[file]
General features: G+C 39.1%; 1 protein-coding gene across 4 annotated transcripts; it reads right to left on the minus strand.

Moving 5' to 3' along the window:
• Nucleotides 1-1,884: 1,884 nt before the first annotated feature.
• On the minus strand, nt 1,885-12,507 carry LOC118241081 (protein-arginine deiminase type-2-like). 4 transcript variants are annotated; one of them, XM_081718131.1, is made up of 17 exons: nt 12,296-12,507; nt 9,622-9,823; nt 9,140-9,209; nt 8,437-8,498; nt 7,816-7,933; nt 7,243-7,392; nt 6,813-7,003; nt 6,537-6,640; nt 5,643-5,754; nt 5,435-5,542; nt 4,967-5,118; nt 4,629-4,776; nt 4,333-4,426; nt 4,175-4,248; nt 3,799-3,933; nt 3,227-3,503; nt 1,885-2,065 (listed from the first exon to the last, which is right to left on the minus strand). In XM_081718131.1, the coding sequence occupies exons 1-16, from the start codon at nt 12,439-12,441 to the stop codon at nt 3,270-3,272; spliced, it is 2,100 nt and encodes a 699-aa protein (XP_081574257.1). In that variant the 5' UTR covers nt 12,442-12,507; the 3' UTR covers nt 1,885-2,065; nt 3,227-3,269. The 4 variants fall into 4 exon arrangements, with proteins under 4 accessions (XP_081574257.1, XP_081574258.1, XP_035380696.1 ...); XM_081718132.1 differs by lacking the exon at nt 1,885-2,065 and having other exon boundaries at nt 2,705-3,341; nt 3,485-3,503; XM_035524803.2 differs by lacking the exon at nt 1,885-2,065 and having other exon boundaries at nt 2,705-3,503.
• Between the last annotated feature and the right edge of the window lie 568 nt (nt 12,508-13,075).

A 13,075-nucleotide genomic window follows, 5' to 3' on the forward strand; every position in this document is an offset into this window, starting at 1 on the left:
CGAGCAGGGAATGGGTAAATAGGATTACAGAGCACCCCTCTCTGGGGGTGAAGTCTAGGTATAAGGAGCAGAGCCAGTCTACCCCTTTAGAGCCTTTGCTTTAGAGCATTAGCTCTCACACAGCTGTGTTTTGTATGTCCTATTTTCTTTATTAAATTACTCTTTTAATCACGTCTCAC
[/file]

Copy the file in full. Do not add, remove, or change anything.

General features: G+C 39.1%; 1 protein-coding gene across 4 annotated transcripts; it reads right to left on the minus strand.

Moving 5' to 3' along the window:
• Nucleotides 1-1,884: 1,884 nt before the first annotated feature.
• On the minus strand, nt 1,885-12,507 carry LOC118241081 (protein-arginine deiminase type-2-like). 4 transcript variants are annotated; one of them, XM_081718131.1, is made up of 17 exons: nt 12,296-12,507; nt 9,622-9,823; nt 9,140-9,209; nt 8,437-8,498; nt 7,816-7,933; nt 7,243-7,392; nt 6,813-7,003; nt 6,537-6,640; nt 5,643-5,754; nt 5,435-5,542; nt 4,967-5,118; nt 4,629-4,776; nt 4,333-4,426; nt 4,175-4,248; nt 3,799-3,933; nt 3,227-3,503; nt 1,885-2,065 (listed from the first exon to the last, which is right to left on the minus strand). In XM_081718131.1, the coding sequence occupies exons 1-16, from the start codon at nt 12,439-12,441 to the stop codon at nt 3,270-3,272; spliced, it is 2,100 nt and encodes a 699-aa protein (XP_081574257.1). In that variant the 5' UTR covers nt 12,442-12,507; the 3' UTR covers nt 1,885-2,065; nt 3,227-3,269. The 4 variants fall into 4 exon arrangements, with proteins under 4 accessions (XP_081574257.1, XP_081574258.1, XP_035380696.1 ...); XM_081718132.1 differs by lacking the exon at nt 1,885-2,065 and having other exon boundaries at nt 2,705-3,341; nt 3,485-3,503; XM_035524803.2 differs by lacking the exon at nt 1,885-2,065 and having other exon boundaries at nt 2,705-3,503.
• Between the last annotated feature and the right edge of the window lie 568 nt (nt 12,508-13,075).

A 13,075-nucleotide genomic window follows, 5' to 3' on the forward strand; every position in this document is an offset into this window, starting at 1 on the left:
CGAGCAGGGAATGGGTAAATAGGATTACAGAGCACCCCTCTCTGGGGGTGAAGTCTAGGTATAAGGAGCAGAGCCAGTCTACCCCTTTAGAGCCTTTGCTTTAGAGCATTAGCTCTCACACAGCTGTGTTTTGTATGTCCTATTTTCTTTATTAAATTACTCTTTTAATCACGTCTCAC